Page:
Polar Coordinates and Complex Numbers
PhD. in Mathematics
Norm was 4th at the 2004 USA Weightlifting Nationals! He still trains and competes occasionally, despite his busy schedule.
We're converting complex numbers from trigonometric form to rectangular form. Here is an example. Z equals 8 times the quantity; cosine 3 pi over 2 plus i sine 3 pi over 2. Just for practice, let's plot this number.
Now the argument of z is 3 pi over 2, that's the angle that it makes with the positive real axis. 3 pi over 2 would put us here. 8 is the modulus or absolute value of z. That's its distance from 0, so this is the origin 0, and I would go down eight units. This is 3 pi over 2.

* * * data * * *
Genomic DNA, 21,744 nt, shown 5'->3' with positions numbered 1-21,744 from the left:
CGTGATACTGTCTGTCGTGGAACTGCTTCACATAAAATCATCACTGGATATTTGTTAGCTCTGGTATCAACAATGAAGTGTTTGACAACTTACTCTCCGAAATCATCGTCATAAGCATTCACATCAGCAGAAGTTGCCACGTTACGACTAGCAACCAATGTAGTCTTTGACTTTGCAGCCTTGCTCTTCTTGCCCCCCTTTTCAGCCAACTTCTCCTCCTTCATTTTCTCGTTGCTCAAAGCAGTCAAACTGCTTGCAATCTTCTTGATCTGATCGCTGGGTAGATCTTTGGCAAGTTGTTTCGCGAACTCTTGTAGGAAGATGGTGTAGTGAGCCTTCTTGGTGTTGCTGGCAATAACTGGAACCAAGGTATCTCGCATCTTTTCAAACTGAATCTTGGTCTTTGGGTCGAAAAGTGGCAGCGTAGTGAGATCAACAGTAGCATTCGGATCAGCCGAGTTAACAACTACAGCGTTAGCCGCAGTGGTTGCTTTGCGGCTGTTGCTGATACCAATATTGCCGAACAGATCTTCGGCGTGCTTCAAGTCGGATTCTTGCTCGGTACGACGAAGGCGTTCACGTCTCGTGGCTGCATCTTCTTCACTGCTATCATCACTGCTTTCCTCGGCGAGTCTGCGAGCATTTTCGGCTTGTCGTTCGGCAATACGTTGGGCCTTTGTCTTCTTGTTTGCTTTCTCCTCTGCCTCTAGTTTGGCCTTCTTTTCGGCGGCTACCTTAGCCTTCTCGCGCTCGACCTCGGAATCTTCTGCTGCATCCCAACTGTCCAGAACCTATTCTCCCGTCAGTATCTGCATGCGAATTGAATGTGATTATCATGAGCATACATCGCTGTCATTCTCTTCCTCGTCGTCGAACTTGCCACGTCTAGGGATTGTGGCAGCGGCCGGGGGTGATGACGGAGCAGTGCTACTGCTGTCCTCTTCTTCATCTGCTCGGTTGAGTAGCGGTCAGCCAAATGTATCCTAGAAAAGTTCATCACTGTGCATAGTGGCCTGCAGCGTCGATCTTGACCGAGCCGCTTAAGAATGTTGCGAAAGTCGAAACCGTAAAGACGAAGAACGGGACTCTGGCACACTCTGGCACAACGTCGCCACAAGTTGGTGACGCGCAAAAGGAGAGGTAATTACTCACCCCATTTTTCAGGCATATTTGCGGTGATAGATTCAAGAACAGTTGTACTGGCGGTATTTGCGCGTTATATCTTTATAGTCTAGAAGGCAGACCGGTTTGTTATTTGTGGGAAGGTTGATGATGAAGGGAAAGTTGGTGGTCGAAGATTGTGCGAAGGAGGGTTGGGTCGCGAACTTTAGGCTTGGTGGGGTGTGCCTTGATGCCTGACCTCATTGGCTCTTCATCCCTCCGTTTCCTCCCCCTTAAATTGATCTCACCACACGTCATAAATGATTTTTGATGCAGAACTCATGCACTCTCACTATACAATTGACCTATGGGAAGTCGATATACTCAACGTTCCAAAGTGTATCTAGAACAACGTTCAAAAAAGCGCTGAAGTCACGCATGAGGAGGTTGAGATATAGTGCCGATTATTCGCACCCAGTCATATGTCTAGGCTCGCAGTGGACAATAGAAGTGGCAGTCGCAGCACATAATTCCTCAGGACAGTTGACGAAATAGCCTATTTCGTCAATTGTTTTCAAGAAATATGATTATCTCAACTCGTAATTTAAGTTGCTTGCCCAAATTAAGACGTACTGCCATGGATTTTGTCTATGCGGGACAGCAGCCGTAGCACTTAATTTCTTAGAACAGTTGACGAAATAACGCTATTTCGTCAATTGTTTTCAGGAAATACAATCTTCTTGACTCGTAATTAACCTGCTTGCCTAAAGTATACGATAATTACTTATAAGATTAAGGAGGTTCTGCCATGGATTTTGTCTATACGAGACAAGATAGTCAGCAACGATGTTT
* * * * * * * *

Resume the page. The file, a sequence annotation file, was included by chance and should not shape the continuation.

You can kind of see once you've plotted it, exactly what the rectangular form is going to be. It's going to be -8i. You can also get that by doing the computation. Distribute the 8 through, 8 cosine 3 pi over 2 plus i times 8 sine 3 pi over 2.
Now cosine of 3 pi over 2 is 0. So this is 8 times 0 plus i times, and sine of 3 pi over 2 is -1, so 8 times 1. This just simplifies again to -8i. So z equals -8i, that's our rectangular form.